Ralph_gleason_jazz_casual-gerry_mulligan_span3 Ralph_gleason_jazz_casual-art_farmer_span3 Ralph_gleason_jazz_casual-woody_herman_span3
May 2001

Gerry Mulligan
Ralph J. Gleason's Jazz Casual: Gerry Mulligan
Art Farmer
Ralph J. Gleason's Jazz Casual: Art Farmer
Woody Herman
Ralph J. Gleason's Jazz Casual: Woody Herman

It’s worth noting that Rhino has released three more videos from the landmark 1960s National Educational Television series. As with previous Jazz Casual videos, the music is first-rate, the interviews informative and insightful and, sadly, the packaging is embarrassingly slipshod.

Unlike many early television programs, these three black and white shows from 1963 and 1964 are not kinescopes; they were originally shot on two-inch videotape, and the image quality holds up quite well considering how quickly old videotape deteriorates. Syndicated music columnist Ralph J.Gleason hosted and co-produced the series, and part of its charm 36 years later is that it has the funky, low-budget look of a cable-access show. Like other NET programs from the ’60s, you can see boom mics, studio equipment and shadows in the frame, but it doesn’t matter because the focus is on music, not slick production values. For the viewer who has had their fill of tedious documentaries, it’s refreshing to see a straight-ahead-music program without artistic pretense, political agenda or other nonmusical distractions.

The Gerry Mulligan Quartet appeared on the first program in the series’ second season, and the baritone saxophonist plays some tasty counterpoint with valve trombonist Bob Brookmeyer on the brisk waltz “4 for Three.” But then Mulligan unwisely puts down his sax in order to play mediocre piano on “Darn That Dream.” Things then take a fortunate turn as Brookmeyer’s “Open Country” shows how two horns can play counter melodies and provide harmonic foundation without a piano, and quintessential pipe-and-slipper jazz unfolds during the closing “Utter Chaos.” Sticklers will note that Rhino put the wrong airdate on the box; they misidentify the song “Darn That Dream” as “Dam That Dream”; and they reverse the instruments played by drummer Gus Johnson and bassist Wyatt Ruther.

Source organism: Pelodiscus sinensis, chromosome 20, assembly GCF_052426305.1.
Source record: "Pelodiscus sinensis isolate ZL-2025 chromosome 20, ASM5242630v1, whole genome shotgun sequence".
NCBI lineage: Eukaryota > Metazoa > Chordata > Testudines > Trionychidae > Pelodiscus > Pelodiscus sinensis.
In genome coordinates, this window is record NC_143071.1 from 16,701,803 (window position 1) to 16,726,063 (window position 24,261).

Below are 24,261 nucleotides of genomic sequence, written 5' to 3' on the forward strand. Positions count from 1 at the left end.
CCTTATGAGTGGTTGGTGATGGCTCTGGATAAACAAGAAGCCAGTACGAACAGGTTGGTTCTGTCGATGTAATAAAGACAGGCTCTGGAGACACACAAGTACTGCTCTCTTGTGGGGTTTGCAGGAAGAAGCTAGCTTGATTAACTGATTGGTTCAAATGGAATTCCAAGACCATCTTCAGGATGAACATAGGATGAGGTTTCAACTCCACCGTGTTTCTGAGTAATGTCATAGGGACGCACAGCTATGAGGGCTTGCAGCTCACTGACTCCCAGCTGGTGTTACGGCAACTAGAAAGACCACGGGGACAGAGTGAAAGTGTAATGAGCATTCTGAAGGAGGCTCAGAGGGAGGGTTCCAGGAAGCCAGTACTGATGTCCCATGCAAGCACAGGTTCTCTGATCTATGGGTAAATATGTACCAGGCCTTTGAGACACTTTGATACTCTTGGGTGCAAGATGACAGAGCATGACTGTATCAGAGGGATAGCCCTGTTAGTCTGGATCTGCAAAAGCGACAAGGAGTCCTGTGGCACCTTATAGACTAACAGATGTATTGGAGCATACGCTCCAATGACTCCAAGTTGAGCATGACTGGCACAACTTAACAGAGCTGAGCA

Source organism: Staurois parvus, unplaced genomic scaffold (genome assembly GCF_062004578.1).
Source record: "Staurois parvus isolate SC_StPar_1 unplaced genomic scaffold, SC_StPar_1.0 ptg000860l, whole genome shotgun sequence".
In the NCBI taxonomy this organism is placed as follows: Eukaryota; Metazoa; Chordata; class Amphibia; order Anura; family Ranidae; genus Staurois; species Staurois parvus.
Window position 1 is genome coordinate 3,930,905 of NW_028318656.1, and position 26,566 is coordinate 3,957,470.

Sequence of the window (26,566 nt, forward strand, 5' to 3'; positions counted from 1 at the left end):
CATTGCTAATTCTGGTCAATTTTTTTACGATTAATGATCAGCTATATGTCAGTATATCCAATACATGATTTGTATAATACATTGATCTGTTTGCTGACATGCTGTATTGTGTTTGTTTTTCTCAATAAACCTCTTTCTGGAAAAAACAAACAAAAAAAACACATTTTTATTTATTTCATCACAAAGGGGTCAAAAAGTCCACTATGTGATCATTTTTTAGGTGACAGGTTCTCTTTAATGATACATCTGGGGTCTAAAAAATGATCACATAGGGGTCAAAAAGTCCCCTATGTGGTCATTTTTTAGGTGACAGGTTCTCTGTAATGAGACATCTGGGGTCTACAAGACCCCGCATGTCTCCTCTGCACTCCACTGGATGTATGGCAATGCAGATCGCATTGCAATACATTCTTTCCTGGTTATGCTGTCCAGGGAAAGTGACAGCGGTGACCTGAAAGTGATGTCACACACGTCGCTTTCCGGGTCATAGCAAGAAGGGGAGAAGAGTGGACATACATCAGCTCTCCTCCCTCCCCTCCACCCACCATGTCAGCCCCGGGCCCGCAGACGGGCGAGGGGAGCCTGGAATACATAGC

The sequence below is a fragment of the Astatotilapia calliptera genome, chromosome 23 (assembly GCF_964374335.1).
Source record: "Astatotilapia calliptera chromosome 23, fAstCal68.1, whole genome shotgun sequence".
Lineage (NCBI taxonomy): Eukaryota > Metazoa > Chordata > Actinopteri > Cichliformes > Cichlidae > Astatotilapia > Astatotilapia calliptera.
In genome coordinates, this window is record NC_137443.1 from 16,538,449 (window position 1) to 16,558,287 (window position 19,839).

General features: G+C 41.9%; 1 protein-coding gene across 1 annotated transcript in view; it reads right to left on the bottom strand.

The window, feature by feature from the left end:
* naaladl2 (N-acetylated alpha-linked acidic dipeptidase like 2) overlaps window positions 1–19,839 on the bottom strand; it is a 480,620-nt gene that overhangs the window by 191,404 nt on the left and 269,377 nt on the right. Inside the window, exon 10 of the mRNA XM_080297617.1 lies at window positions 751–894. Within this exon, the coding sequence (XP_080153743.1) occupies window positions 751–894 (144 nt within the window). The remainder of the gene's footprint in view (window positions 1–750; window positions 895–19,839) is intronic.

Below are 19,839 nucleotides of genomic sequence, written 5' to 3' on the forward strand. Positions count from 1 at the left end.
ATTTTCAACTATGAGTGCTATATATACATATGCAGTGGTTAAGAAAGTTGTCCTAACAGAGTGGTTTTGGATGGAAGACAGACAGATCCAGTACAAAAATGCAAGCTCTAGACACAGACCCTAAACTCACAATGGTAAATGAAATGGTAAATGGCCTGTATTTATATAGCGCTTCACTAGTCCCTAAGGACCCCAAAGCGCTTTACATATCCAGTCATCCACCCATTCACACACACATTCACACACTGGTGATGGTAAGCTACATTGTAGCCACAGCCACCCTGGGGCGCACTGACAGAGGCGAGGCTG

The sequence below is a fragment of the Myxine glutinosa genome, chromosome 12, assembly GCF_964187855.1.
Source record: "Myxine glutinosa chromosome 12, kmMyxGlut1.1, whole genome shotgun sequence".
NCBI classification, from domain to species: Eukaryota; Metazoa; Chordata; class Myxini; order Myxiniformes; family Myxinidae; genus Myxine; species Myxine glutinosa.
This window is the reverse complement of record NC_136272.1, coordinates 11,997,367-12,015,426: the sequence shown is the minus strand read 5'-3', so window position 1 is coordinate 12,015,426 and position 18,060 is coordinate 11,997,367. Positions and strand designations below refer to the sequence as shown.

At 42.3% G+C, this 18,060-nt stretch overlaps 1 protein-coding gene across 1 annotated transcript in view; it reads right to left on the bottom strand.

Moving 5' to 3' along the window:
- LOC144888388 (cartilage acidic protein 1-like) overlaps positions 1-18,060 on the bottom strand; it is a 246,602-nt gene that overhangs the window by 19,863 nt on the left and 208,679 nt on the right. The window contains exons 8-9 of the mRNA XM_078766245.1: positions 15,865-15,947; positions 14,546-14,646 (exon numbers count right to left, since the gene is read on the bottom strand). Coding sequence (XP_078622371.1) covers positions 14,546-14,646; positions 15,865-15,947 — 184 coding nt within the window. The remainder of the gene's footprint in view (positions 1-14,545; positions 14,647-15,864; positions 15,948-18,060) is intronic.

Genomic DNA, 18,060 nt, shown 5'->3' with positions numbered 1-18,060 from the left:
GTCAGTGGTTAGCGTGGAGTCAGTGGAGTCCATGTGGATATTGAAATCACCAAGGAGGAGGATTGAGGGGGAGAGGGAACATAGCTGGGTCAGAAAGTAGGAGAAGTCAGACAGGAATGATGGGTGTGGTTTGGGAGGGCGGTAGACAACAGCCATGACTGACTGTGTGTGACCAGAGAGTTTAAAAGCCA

The Art Farmer Quartet tape may not sell as well as some other JC titles, but it’s one of the best in the series. The quartet includes guitarist Jim Hall, bassist Steve Swallow and drummer Walter Perkins playing in a style that, like the Mulligan group, emphasizes harmonic sophistication and melodic development. Though the tape box states he’s playing trumpet, Farmer is clearly shown playing flugelhorn, an instrument he’d been using exclusively for the previous 15 months. Among the many highlights here are an exciting half-chorus Farmer/Perkins duet on “Change Partners,” a lovely Farmer/Hall duet during “My Kinda Love” and a visually compelling, cymbal-bending solo by Perkins on Bird’s tune “My Little Suede Shoes.”

Woody Herman’s Swinging Herd is in good form on its tape, even if the group looks like extras in a Vitalis commercial. The repertoire and arrangements are by Nat Pierce, Phil Wilson and Bill Chase, and each of the arrangers get solo space, with Pierce dipping into his Basie bag, Wilson showing off his freaky trombone high notes and trumpeter Chase lighting sparks all over the place. Drummer Jake Hanna and saxophonist Sal Nistico consistently kick things into high gear. But the pinnacle is the unidentified, time-to-fill blues at the end that allows the three tenor saxophonists to lock horns, including a young Bobby Jones, who would a few years later ditch the Vitalis, grow his hair long and join the Charles Mingus Jazz Workshop.

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